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Challenge: Kids with Special Needs

6 Things Everyone Should Know about Autism

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According to the CDC, 1 in 68 children have been identified with autism spectrum disorder. These kids struggle with social communication and social interaction skills, and tend to exhibit behaviors that are often misunderstood. A lot of amazing research is currently under way to better understand autism and the reasons behind why some people are “Uniquely Wired.” My purpose in writing this story is not to focus on the WHY… it’s to attempt to explain the WHAT, and the HOW!

Personally, these children fascinate me! They see, hear and process the world around them differently from others. They have unique gifts, and so much amazing information to share! Many times, their behaviors are misunderstood and judged incorrectly. Unfortunately, this misunderstanding can lead to avoidance, exclusion and social ridicule. Information is key when teaching children to appreciate differences. Here are six things that everyone should know about autism.

  • If you meet one child with autism… you’ve met one child with autism. People, like snowflakes, are all different. Every child has struggles. Don’t assume or generalize. Children with autism have an array of both unique challenges and gifts. This why it’s called autism spectrum disorder.
  • Early intervention is KEY! Learn the signs! Children learn the most during their first five years of life. Their brains are like sponges! According to research, intensive early intervention improves social skills, communication and learning. It also provides the needed support for parents and caregivers. A complete list of developmental milestones can be found on the CDC’s website Search Learn the Signs. Act Early.
  • Always remember… every behavior has a purpose. It may not make sense to you, but to a child on the spectrum, it makes total sense. Some behaviors may appear odd, but keep in mind, these behaviors are providing a benefit to the child.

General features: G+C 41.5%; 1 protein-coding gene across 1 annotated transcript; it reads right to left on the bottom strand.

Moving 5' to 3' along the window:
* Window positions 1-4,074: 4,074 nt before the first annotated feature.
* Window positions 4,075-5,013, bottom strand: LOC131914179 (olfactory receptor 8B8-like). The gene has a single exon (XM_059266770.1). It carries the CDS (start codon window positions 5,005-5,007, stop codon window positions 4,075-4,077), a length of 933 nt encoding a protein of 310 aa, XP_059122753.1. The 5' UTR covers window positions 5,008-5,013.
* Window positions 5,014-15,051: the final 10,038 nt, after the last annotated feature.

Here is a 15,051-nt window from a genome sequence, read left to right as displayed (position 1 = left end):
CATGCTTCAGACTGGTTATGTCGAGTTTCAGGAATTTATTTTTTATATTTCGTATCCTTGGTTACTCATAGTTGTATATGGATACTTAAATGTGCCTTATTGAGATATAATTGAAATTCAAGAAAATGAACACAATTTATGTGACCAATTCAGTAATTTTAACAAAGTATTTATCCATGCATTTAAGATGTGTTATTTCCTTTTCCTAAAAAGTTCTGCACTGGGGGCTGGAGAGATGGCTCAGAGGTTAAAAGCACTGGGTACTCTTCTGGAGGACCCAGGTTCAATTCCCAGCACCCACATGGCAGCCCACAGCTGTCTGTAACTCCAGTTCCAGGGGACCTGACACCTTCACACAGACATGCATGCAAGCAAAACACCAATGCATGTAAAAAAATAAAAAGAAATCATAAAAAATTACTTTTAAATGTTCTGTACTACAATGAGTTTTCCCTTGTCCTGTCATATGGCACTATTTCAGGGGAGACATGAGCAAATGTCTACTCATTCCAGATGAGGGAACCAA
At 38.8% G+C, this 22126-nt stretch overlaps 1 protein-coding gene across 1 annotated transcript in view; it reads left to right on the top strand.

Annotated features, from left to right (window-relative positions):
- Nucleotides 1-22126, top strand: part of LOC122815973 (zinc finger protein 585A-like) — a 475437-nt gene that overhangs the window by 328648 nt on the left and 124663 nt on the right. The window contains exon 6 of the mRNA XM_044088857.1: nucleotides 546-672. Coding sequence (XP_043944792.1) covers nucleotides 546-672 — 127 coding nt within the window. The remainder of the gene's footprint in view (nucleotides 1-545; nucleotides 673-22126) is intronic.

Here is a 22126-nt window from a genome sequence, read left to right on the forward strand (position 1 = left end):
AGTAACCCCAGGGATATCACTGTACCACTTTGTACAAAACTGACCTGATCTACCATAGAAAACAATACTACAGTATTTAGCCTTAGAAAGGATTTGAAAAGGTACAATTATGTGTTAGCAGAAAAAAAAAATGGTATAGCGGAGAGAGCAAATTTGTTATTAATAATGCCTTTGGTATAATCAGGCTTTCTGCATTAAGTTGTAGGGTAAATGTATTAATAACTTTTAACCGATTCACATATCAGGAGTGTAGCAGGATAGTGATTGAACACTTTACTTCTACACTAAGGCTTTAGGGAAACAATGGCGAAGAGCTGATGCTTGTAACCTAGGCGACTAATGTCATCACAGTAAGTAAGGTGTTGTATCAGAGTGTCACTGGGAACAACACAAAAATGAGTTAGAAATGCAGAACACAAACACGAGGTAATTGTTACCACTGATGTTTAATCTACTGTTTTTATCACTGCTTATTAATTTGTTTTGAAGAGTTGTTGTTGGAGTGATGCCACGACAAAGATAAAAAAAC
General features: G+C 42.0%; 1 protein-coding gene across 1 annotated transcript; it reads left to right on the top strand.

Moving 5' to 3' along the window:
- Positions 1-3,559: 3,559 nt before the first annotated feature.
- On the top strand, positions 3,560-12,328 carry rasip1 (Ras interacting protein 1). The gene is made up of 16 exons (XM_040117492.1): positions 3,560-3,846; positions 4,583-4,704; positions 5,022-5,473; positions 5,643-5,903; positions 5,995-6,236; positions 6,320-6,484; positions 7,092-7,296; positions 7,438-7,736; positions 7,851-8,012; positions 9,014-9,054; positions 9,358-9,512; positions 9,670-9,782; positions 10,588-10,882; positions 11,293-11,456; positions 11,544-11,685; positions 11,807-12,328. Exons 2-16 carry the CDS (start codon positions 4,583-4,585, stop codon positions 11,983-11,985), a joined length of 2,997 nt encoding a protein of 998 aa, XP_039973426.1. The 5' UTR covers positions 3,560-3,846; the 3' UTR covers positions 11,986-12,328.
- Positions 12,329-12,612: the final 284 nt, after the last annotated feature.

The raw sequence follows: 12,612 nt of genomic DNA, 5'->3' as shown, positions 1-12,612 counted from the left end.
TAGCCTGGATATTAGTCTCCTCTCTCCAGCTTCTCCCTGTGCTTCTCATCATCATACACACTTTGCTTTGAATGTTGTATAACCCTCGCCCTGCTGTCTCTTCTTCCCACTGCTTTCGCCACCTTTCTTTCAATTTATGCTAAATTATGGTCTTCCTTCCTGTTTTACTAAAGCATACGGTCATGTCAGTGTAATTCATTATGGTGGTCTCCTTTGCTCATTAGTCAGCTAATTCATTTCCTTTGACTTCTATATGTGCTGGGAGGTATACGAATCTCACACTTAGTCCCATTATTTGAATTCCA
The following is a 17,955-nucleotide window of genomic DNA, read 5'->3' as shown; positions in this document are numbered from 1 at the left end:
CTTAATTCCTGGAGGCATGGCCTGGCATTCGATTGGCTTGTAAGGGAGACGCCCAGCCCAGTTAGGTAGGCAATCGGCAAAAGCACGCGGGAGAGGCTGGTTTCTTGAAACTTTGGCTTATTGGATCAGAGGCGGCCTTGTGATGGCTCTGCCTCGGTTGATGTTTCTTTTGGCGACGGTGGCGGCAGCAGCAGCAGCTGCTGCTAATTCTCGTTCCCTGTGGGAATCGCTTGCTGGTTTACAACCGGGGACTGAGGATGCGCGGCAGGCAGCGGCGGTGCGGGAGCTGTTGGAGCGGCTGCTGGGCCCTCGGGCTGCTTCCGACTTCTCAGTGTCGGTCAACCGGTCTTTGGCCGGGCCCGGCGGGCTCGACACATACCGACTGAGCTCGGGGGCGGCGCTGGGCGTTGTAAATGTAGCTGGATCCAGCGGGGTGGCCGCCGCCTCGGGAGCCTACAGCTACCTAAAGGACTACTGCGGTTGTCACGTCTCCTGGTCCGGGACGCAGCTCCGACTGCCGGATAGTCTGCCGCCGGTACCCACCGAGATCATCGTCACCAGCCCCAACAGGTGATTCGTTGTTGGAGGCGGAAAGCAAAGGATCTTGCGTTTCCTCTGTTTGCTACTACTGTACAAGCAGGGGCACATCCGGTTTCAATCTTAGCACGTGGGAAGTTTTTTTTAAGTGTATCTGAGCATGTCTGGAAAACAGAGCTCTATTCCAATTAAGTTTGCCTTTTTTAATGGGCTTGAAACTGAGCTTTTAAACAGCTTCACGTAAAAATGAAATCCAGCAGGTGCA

• Children on the autism spectrum don’t learn what to do by watching others, they mostly learn from information that is directly taught to them. That’s why picking up social cues around them can be so difficult. A uniquely wired child may need to be specifically taught certain skills directly (i.e., when you burp in public, you cover your mouth and say, “Excuse me.”)
  • Children on the autism spectrum often struggle with receiving and processing stimulus. For many of these kids, their sensory systems are under-filtered and super sensitive. When they hear a sound, they hear all of it, all at once. When they see a light, they see all of it, all at once.
  • Finally, it’s important to understand that while in some ways uniquely wired children are different, in many ways they are the same as other children.

“Sometimes, I flap my arms and hands really fast. I LOVE the way the air feels against my skin. Whenever I get excited, upset, bored or anxious, I flap. When I flap, it helps me calm down my brain and organize what I am thinking.

You might think I look weird, but it’s just my brain thinking on the outside of my body. As soon as I feel organized, I’ll stop.”

You should try it sometime… It really works, and my teacher says its great exercise!”

Uniquely wired kids struggle with communicating their feelings, thoughts and actions. But if we watch and study their responses more closely, over time we can figure out what they are trying to convey. All the pieces to the puzzle are there… we just have to figure out how to fit them into the frame!

When it comes to motor planningknowing what you need to do in a certain situation and then transferring that task successfully from your brain to your body and muscles to actually carry out the plan – this is often VERY difficult and develops more slowly for children with autism. This may be because a child has a deficit in a specific area.

Help your children relate and empathize by using the following scenarios:

  • Imagine walking in front of a car and suddenly hearing the horn honk. Are you startled?
  • Imagine how your eyes feel when a camera flash goes off in your face. Do you have to look away because the light is so bright?
  • Hold up two toilet paper rolls or paper towel rolls to your eyes. What can’t you see? Do you have tunnel vision?

This is how we think the uniquely wired brain interprets everyday lights, sounds, and surroundings. Lessening the intensity of environmental stimulus and increasing environmental predictability can make huge differences in the comfort level of a uniquely wired child.

“I feel bad when other kids are mean to me – just like you do.

I feel alone when other kids don’t include me – just like you do.

I feel hungry, tired, hurt, cranky, cold, hot, thirsty, yucky and sad – just like you do.

It’s just harder for me to talk about it.”

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